In both centralized and distributed wireless networks, beacons are widely used to convey important control information between wireless devices. For example, when a “new” wireless device is just turned on, or just moved into an area where one or more other wireless devices (e.g., a wireless access point) are already operating, the beacon includes important information that allows the “new” wireless device to establish communications with the other existing wireless device(s). Such information may include timing information for synchronizing communications between the wireless devices, operating channels or frequencies, time slot assignments for data transmission, etc.

In the past, beacons typically have been broadcast so that any wireless device in the transmission range of the beaconing device can receive the beacon.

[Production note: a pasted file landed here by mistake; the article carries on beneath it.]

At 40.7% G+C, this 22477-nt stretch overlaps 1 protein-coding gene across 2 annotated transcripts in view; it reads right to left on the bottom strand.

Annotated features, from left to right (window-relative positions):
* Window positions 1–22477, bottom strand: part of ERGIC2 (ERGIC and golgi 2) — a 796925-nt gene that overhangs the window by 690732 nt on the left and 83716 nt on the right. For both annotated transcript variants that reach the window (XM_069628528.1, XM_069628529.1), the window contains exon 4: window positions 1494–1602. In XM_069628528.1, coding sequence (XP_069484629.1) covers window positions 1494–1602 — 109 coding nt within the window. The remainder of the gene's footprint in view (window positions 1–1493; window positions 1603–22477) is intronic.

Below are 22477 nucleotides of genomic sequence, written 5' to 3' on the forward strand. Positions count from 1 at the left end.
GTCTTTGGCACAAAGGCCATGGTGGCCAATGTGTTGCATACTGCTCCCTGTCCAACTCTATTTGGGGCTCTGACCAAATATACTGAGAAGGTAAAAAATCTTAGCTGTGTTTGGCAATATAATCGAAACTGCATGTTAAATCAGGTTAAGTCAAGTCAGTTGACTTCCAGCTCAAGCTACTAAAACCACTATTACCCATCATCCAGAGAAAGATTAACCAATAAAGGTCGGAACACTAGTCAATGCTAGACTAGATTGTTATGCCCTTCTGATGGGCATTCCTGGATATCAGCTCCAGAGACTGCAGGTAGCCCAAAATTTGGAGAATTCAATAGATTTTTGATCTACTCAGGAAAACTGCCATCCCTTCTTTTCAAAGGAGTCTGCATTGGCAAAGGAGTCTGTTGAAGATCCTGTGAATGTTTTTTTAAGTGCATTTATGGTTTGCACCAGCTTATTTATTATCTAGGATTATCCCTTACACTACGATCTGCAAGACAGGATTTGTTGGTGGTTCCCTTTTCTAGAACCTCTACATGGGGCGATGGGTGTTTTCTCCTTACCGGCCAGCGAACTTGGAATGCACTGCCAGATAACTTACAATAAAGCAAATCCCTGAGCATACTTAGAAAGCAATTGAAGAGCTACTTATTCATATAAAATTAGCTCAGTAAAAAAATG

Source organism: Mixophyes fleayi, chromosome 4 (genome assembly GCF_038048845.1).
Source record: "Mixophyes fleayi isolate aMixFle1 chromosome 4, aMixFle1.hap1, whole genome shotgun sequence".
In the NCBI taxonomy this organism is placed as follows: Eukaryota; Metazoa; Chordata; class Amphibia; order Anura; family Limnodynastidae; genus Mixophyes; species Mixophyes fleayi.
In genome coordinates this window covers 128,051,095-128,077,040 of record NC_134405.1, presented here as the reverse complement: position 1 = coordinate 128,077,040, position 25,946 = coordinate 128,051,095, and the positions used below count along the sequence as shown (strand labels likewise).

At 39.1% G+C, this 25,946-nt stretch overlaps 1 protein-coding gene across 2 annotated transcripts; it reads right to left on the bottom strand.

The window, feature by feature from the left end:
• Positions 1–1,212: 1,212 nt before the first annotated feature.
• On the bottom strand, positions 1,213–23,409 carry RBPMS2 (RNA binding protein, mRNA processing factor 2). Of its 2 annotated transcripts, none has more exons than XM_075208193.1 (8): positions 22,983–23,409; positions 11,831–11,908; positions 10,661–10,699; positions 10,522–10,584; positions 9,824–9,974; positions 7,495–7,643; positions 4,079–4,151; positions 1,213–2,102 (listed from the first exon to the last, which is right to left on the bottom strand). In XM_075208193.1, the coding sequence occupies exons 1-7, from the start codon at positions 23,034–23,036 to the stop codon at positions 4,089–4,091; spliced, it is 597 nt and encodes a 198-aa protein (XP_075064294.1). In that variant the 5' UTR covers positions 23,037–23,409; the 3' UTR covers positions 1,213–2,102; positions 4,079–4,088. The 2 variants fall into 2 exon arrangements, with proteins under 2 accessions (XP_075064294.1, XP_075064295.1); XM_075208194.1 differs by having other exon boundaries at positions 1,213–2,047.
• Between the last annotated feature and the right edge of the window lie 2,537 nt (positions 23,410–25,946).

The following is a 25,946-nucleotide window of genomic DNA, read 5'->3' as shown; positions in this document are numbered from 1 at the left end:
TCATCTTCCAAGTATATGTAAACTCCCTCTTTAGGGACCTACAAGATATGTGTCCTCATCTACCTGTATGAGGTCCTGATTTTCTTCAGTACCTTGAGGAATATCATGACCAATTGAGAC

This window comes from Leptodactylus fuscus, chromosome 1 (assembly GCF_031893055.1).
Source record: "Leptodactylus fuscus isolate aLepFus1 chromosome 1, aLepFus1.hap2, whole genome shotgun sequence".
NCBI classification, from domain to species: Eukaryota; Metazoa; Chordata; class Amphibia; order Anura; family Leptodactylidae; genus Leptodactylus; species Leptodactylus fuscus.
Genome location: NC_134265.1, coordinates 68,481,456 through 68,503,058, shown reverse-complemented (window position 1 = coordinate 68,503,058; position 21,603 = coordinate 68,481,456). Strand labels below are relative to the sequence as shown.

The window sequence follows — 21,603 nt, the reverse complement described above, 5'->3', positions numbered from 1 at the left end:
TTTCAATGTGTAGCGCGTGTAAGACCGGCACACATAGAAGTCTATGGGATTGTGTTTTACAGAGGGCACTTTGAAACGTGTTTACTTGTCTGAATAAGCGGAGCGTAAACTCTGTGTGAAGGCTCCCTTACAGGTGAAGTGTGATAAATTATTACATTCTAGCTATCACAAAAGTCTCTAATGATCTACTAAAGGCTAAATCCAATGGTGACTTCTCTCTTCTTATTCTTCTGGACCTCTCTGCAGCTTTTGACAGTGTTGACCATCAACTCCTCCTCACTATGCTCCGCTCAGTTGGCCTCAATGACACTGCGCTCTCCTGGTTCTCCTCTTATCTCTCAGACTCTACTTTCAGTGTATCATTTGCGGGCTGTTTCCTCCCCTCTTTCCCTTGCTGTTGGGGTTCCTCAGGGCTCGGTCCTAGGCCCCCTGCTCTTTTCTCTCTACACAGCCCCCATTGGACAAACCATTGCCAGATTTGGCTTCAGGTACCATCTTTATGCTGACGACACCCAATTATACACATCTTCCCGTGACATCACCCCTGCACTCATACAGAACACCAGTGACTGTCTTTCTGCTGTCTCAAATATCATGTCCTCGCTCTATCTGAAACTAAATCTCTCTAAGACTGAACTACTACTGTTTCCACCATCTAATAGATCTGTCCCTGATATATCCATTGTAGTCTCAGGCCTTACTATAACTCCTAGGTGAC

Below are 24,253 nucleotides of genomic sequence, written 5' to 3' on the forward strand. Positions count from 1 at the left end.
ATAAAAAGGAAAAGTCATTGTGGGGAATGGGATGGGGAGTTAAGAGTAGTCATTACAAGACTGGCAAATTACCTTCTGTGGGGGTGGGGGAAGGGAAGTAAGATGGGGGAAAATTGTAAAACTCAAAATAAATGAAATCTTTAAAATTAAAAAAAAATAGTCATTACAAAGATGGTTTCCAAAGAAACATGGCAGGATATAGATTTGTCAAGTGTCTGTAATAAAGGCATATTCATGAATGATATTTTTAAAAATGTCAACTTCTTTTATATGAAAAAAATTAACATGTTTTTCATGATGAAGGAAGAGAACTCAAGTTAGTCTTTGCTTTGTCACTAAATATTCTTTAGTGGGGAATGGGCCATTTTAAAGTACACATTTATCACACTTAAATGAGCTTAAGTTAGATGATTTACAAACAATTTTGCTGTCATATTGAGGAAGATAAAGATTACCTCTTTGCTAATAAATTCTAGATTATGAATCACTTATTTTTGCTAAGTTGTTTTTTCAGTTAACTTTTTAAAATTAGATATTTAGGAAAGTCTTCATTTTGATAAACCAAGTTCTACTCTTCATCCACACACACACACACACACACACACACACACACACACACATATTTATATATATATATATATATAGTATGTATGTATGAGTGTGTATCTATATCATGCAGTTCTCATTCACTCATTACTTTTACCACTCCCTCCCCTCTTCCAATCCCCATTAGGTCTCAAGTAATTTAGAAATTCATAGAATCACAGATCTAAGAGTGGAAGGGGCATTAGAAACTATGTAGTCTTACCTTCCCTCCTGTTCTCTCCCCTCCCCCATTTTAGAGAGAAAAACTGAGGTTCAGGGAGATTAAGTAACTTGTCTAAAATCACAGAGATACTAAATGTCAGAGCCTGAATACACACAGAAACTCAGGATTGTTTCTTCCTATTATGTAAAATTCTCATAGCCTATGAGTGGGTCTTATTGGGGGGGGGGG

However, in next-generation wireless networks, wireless devices of different levels of complexity and cost are expected to share the same spectrum resources in a given vicinity. There are expected to be some “advanced” wireless devices (perhaps used in applications or apparatuses where cost is less of an issue) that have more advanced capabilities sharing spectrum with other “simple” wireless devices (perhaps used in applications or apparatuses where cost is more of an issue) that have reduced capabilities. In particular, the advanced wireless devices are expected to be able to communicate using a complicated but robust communication scheme, while the simple wireless devices communicate using a simpler, less robust communication scheme. One example of this situation is illustrated by Wireless USB devices which communicate in accordance with the WiMedia common radio platform.